Honors Courses: Spring 2014
HONS 160 - Myth & Legend
Mondays and Wednesdays at 3 p.m. - 4:40 p.m.
We will read and discuss Homer’sIliad(about the war between Greece and Troy) andOdyssey(about the Greeks’ journey home after the war with the Trojans), and plays by Euripides (Iphigenia at Aulis,The Bacchants,The Trojan Women, andMedea). By reading works that are not from our own contemporary culture, our imaginative sympathy is enlarged and, of course, our understanding of our own culture is increased. Learning about even one other culture helps us to imagine other cultures of the world, helps us to experience vicariously the lives of other people across time and space, and helps us to see ourselves more clearly. We will also view videotapes about ancient Greece. These stories about gods, monsters, heroes, and heroines are exciting works that have been pleasing listeners and readers for 27 centuries. Students will keep an informal journal of their thoughts on the works we read and will write three or four formal papers. We will practice techniques for achieving clarity and grace in writing: parallelism, conciseness, precise word choice, appropriate punctuation, and variation in sentence length.
HONS 170 - Intro to Communication
Hyde, R. Bruce
Mondays and Wednesdays at 10:30 a.m. - 11:45 a.m. OR Tuesdays and Thursdays at 11:00 a.m. - 12:15 p.m.
This course in an inquiry into the human communication and its power to shape the quality of our lives, both in our careers and our personal relationships. The specific format includes both impromptu and extemporaneous presentations (AKA public speaking), the completion of a small group project, and the exploration and analysis of the ways communication functions in the development of relationships. The context of this inquiry is practical, profound and playful. The practical assignments- designed to develop strong presentation and argumentation skills, increased facility with small group collaboration, and sensitivity to the role of communication in interpersonal relationships- are appropriately rigorous for the intelligence of Honors students. The profound discussions of the nature of language and its role in the creation of human identity will challenge many of the students’ assumptions and provoke the kind of deep thinking that most Honors students crave. And, because in my experience the greatest skill one can develop is the ability to approach life as a magnificent game, the overall atmosphere throughout will be playful, as rigorous in its commitment to open classroom interaction as it is in its demand for effective performance. Everything in life happens in communication.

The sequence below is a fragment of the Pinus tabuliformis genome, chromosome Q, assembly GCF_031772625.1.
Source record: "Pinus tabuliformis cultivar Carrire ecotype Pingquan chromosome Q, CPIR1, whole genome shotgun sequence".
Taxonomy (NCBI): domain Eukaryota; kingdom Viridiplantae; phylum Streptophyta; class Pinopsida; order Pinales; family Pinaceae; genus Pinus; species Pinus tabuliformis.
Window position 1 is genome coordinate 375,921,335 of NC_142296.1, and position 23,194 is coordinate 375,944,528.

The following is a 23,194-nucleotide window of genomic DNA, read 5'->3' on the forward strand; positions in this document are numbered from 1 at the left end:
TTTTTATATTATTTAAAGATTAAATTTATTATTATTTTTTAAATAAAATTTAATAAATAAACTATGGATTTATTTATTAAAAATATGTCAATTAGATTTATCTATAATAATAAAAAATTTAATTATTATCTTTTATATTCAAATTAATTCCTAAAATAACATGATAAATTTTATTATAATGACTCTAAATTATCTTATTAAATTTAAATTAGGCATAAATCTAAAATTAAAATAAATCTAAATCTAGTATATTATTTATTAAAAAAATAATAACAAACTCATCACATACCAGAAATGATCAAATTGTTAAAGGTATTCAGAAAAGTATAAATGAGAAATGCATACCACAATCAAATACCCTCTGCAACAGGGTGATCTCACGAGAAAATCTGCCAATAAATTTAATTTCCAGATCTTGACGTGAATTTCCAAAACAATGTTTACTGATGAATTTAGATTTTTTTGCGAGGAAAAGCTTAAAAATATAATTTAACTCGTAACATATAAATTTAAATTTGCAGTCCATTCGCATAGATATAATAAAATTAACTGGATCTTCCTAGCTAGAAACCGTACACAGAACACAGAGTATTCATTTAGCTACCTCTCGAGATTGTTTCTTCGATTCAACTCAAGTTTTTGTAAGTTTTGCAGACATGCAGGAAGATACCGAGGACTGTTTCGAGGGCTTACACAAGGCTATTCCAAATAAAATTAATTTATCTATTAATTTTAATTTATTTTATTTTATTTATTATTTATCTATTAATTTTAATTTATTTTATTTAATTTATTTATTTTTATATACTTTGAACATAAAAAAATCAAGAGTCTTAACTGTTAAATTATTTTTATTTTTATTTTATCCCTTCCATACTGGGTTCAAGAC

HONS 210 - History of American Political Issues
Mondays at 5 p.m. - 7:45 p.m.
Contemporary political and social issues examines and analyzed against this country’s founding documents – the Declaration of Independence and the Constitution.
HONS 211 - Genocide: Name, Frame, Blame
Tuesdays and Thursdays at 9:30 a.m. - 10:45 a.m.
GOAL: 9 (DIV)
In conjunction with the linked course of Naming, Framing, Blaming (HONS 211, HONS130) we will consider the consequence of mis(myth)interpretation, mis(myth)perception, misogamy, and the reactionary in the construct, justification, and aftermath of genocide and the genocidal. We will ponder the imponderable question of how we justify our humanity amidst a world of ongoing atrocities. What are those moments of light and hope that affirm our capacity to care and act humanely? In particular we will consider current events in Africa, the Middle East, Europe and the Americas as well as events from the recent and ancient past that has given us the terms “genocide” and the “genocidal.”